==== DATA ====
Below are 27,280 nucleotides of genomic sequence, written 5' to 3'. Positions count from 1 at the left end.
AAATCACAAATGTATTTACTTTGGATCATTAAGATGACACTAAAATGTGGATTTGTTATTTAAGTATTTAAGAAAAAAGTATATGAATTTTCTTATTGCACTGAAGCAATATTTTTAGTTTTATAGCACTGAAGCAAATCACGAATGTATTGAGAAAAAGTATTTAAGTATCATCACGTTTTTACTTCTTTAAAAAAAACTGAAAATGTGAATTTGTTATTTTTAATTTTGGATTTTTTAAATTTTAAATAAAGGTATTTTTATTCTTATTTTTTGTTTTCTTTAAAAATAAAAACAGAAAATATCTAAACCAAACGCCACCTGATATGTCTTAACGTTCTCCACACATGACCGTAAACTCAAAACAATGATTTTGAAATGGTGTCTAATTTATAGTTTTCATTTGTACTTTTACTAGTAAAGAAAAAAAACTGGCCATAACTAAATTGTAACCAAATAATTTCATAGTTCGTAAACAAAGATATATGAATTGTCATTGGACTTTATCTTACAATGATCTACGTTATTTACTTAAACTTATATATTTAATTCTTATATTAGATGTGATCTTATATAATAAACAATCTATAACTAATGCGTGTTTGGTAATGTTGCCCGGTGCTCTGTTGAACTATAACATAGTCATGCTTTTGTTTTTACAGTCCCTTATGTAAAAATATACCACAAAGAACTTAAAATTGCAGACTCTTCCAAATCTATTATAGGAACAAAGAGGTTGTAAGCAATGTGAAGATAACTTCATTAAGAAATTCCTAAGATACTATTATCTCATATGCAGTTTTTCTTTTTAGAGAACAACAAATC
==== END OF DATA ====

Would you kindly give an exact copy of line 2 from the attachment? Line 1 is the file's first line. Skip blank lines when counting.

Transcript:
AAATCACAAATGTATTTACTTTGGATCATTAAGATGACACTAAAATGTGGATTTGTTATTTAAGTATTTAAGAAAAAAGTATATGAATTTTCTTATTGCACTGAAGCAATATTTTTAGTTTTATAGCACTGAAGCAAATCACGAATGTATTGAGAAAAAGTATTTAAGTATCATCACGTTTTTACTTCTTTAAAAAAAACTGAAAATGTGAATTTGTTATTTTTAATTTTGGATTTTTTAAATTTTAAATAAAGGTATTTTTATTCTTATTTTTTGTTTTCTTTAAAAATAAAAACAGAAAATATCTAAACCAAACGCCACCTGATATGTCTTAACGTTCTCCACACATGACCGTAAACTCAAAACAATGATTTTGAAATGGTGTCTAATTTATAGTTTTCATTTGTACTTTTACTAGTAAAGAAAAAAAACTGGCCATAACTAAATTGTAACCAAATAATTTCATAGTTCGTAAACAAAGATATATGAATTGTCATTGGACTTTATCTTACAATGATCTACGTTATTTACTTAAACTTATATATTTAATTCTTATATTAGATGTGATCTTATATAATAAACAATCTATAACTAATGCGTGTTTGGTAATGTTGCCCGGTGCTCTGTTGAACTATAACATAGTCATGCTTTTGTTTTTACAGTCCCTTATGTAAAAATATACCACAAAGAACTTAAAATTGCAGACTCTTCCAAATCTATTATAGGAACAAAGAGGTTGTAAGCAATGTGAAGATAACTTCATTAAGAAATTCCTAAGATACTATTATCTCATATGCAGTTTTTCTTTTTAGAGAACAACAAATC